IG will close my share dealing account on 31st on March because of Brexit
Joined 09/06/23 05:51
By brandleesee · PostedOn this same topic, please, and following the example, where would I find the contract value for the May and June contracts? (in the context that at the time of the example the shorting was April) Thank you in advance.
Early Morning Call: CNH down as China CPI loses ground It is becoming more and more unlikely that China will meet its government target of average consumer prices at about 3% in 2023. Jeremy Naylor | Analyst, London | Publication date: Friday 09 June 2023 09:06 Indices overview US equity markets ended the session higher, with the S&P 500 entering bull market. APAC indices mostly rose overnight. It is becoming more and more unlikely that China will meet its government target of average consumer prices at about 3% in 2023. On the contrary, the risk of deflation is a growing concern. China's consumer price index (CPI) rose 0.2% year-on-year (YoY), accelerating from a 0.1% rise in April, but missing the estimate of a 0.3% increase. Food price inflation, a key driver of CPI, slowed to 1.0% year-on-year from 2.4% in the previous month. On a month-on-month (MoM) basis, food prices fell 0.7%. China's factory gate prices fell at the fastest pace in seven years. May PPI fell for an eighth consecutive month, down 4.6%. Macroeconomics The end of the week is very quiet in terms of macroeconomic data. Investors are already focussed on next week, with two big central bank meetings to come. First is the US rate decision on Wednesday. Markets are pricing in a pause from the Federal Reserve (Fed). Ahead of the Fed decision though, markets will get an update on US inflation. The consumer price index, due on Tuesday, is expected to fall to 4.7% YoY, following a 4.9% rise the previous month. The focus will be on core CPI, forecast to fall to 5.4% YoY, from 5.5% in April. Since the March headline CPI figure is below core CPI, the market fears the spread between the two indicators could be widening. On Thursday, the European Central Bank (ECB) is expected to raise its key interest rates by 25 basis points, and again in July before pausing for the rest of the year. This is according to a poll conducted by Reuters which indicated that economists believe inflation across the single currency economies remains sticky. After 375 basis points (bp) of hikes over the past year, economic activity across the region has slowed, with Europe's biggest economy - Germany - and the eurozone as a whole falling into a winter recession. EVs General Motors announced it will adopt Tesla's North American charging plug standard. GM electric vehicle (EV) buyers will now be able to use the Tesla Supercharger network. A similar agreement had earlier been made with Ford which means now that three of the top EV sellers in the North American market have agreed on a standard for charging hardware. It could turn out to be a major win for Tesla, which invested heavily to deploy its fast-charging stations across North America. This agreement will have significant commercial and public policy implications. The Biden administration wanted to impose a rival "combined charging system". Now the alliance between Tesla, Ford and GM seriously challenges the White House's plans. This is here for you to catch up but if you have any ideas on markets or events you want us to relay to the TV team we’re more than happy to.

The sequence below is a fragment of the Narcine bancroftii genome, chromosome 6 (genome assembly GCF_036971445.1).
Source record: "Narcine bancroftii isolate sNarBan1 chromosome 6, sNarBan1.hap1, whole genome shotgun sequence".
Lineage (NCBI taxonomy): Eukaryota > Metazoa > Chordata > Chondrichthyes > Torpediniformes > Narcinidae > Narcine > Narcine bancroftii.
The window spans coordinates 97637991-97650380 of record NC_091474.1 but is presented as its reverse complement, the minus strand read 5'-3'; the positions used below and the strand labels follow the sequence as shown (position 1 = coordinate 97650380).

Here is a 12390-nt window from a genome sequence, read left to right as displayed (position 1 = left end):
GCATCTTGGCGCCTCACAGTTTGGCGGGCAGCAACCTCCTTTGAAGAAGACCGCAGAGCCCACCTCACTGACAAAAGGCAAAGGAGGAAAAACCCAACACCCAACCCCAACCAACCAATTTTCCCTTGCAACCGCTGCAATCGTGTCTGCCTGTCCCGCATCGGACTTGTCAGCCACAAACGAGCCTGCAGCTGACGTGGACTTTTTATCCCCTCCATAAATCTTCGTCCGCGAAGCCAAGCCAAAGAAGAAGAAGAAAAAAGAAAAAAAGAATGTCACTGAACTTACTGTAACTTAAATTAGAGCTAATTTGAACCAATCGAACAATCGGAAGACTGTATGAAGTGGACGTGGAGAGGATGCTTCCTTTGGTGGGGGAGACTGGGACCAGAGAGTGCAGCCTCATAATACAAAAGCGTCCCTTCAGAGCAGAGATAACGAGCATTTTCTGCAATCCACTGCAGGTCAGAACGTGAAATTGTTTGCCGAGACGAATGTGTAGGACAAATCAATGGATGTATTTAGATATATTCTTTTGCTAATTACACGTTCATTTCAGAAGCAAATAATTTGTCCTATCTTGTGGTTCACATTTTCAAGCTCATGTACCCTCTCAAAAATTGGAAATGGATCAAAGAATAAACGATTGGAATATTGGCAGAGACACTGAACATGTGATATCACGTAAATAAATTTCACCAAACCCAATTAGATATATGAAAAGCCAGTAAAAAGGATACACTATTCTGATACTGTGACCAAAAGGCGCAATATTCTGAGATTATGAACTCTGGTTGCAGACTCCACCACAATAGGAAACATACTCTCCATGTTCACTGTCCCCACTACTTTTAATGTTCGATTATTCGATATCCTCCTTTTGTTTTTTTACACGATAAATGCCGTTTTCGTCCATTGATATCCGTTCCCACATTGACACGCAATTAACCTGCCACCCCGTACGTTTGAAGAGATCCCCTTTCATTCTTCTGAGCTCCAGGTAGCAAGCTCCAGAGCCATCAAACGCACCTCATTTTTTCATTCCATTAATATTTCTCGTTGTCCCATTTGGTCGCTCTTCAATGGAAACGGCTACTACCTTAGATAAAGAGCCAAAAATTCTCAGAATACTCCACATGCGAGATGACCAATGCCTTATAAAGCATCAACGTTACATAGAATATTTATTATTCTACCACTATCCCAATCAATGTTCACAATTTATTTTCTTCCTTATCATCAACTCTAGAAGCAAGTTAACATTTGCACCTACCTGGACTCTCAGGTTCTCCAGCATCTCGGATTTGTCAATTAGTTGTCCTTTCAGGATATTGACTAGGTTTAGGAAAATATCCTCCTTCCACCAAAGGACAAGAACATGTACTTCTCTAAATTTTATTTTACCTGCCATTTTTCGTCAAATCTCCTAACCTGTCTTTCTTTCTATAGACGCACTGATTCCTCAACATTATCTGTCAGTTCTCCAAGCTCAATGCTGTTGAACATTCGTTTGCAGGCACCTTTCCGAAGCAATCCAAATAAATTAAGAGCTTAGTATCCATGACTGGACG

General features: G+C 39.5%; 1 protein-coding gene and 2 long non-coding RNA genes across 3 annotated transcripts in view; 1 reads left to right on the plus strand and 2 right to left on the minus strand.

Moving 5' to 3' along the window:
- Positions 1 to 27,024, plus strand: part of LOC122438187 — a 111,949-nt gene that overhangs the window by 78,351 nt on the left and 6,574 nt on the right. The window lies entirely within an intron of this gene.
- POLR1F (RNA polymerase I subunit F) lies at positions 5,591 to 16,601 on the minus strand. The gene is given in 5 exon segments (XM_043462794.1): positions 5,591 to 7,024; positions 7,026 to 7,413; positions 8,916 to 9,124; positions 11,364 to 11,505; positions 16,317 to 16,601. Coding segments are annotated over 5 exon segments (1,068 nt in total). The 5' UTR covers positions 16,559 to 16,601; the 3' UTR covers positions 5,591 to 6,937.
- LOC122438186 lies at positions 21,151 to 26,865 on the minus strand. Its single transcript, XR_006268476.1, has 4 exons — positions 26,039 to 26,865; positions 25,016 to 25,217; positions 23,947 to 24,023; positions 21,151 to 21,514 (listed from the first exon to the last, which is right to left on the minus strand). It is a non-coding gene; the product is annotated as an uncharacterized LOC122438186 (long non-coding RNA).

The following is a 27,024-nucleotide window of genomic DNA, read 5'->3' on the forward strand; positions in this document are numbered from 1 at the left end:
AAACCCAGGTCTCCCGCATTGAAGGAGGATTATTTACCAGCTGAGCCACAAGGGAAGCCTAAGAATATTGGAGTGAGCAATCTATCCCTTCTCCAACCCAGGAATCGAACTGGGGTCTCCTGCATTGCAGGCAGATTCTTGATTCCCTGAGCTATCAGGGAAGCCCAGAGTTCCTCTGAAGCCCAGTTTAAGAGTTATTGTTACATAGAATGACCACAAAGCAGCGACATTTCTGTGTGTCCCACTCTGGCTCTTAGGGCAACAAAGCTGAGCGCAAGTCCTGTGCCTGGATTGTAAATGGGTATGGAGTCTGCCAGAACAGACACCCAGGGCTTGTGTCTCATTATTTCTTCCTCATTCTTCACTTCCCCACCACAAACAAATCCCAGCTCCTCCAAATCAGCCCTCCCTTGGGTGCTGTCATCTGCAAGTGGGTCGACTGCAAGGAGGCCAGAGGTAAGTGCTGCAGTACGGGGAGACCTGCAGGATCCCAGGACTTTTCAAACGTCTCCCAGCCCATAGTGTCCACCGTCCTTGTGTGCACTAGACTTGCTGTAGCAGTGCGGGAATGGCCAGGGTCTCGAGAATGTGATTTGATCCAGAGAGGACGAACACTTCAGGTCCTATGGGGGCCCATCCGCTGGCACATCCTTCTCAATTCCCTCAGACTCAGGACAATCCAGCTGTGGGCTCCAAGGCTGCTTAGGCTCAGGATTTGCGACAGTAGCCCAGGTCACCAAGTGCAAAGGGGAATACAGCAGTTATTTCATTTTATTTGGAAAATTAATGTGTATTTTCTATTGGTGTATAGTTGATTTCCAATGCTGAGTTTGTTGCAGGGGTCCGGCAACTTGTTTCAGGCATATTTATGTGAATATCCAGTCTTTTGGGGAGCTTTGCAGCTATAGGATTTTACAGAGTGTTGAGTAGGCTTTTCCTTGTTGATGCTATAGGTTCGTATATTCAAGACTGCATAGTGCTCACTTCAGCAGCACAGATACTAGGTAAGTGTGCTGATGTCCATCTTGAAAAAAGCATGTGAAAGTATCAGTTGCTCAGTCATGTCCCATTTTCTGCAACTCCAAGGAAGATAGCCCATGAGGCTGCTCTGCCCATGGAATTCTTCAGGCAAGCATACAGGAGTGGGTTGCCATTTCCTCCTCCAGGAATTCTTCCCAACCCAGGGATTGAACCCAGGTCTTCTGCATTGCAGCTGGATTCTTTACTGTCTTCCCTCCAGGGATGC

A relatively quiet week is heading towards its end, after a positive session in Asia that followed the lead set by Europe and the US. A rise in jobless claims bolstered the view that the Fed would leave policy on pause at its next meeting. However, rate hikes this week in Australia and Canada have unnerved investors, and so caution could well prevail over the first half of next week. Given that the coming week also includes ECB and BoJ decisions, plus US inflation figures, it promises to be full of potential volatility flashpoints.
I recently received an email from IG saying that due to Brexit my account on the 1st of January will be set to closings only (it already is like that) because I moved back to Spain after 12 years living in London, and on the 31st of March they will sell my shares if the UK doesn´t come to an agreement with Europe.
Does anyone now what I can do for this not to happen? Any brokers I can transfer them or any ideas?
As right now I´m almost 30K down on my investment and I dont want to loose my money because of Brexit.
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